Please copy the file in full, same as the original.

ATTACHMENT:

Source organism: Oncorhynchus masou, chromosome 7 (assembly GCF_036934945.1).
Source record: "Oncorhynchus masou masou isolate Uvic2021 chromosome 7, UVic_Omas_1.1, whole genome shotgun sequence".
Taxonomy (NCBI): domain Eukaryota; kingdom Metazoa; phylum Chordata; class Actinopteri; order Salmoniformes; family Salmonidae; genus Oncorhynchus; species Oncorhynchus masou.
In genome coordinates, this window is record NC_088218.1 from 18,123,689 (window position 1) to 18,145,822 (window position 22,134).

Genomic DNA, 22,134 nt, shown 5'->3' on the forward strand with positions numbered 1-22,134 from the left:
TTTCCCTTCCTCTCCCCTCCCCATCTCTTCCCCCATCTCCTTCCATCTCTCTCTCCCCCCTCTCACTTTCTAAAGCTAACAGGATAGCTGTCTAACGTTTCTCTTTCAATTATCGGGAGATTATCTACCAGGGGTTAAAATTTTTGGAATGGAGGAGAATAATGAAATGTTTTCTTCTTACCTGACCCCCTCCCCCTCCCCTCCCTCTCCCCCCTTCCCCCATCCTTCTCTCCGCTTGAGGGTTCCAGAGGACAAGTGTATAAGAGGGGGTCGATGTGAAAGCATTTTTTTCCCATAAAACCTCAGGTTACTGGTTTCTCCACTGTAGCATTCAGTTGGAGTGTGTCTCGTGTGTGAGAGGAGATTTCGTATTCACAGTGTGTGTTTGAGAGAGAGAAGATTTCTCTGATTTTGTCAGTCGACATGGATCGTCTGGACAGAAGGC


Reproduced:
Source organism: Oncorhynchus masou, chromosome 7 (assembly GCF_036934945.1).
Source record: "Oncorhynchus masou masou isolate Uvic2021 chromosome 7, UVic_Omas_1.1, whole genome shotgun sequence".
Taxonomy (NCBI): domain Eukaryota; kingdom Metazoa; phylum Chordata; class Actinopteri; order Salmoniformes; family Salmonidae; genus Oncorhynchus; species Oncorhynchus masou.
In genome coordinates, this window is record NC_088218.1 from 18,123,689 (window position 1) to 18,145,822 (window position 22,134).

Genomic DNA, 22,134 nt, shown 5'->3' on the forward strand with positions numbered 1-22,134 from the left:
TTTCCCTTCCTCTCCCCTCCCCATCTCTTCCCCCATCTCCTTCCATCTCTCTCTCCCCCCTCTCACTTTCTAAAGCTAACAGGATAGCTGTCTAACGTTTCTCTTTCAATTATCGGGAGATTATCTACCAGGGGTTAAAATTTTTGGAATGGAGGAGAATAATGAAATGTTTTCTTCTTACCTGACCCCCTCCCCCTCCCCTCCCTCTCCCCCCTTCCCCCATCCTTCTCTCCGCTTGAGGGTTCCAGAGGACAAGTGTATAAGAGGGGGTCGATGTGAAAGCATTTTTTTCCCATAAAACCTCAGGTTACTGGTTTCTCCACTGTAGCATTCAGTTGGAGTGTGTCTCGTGTGTGAGAGGAGATTTCGTATTCACAGTGTGTGTTTGAGAGAGAGAAGATTTCTCTGATTTTGTCAGTCGACATGGATCGTCTGGACAGAAGGC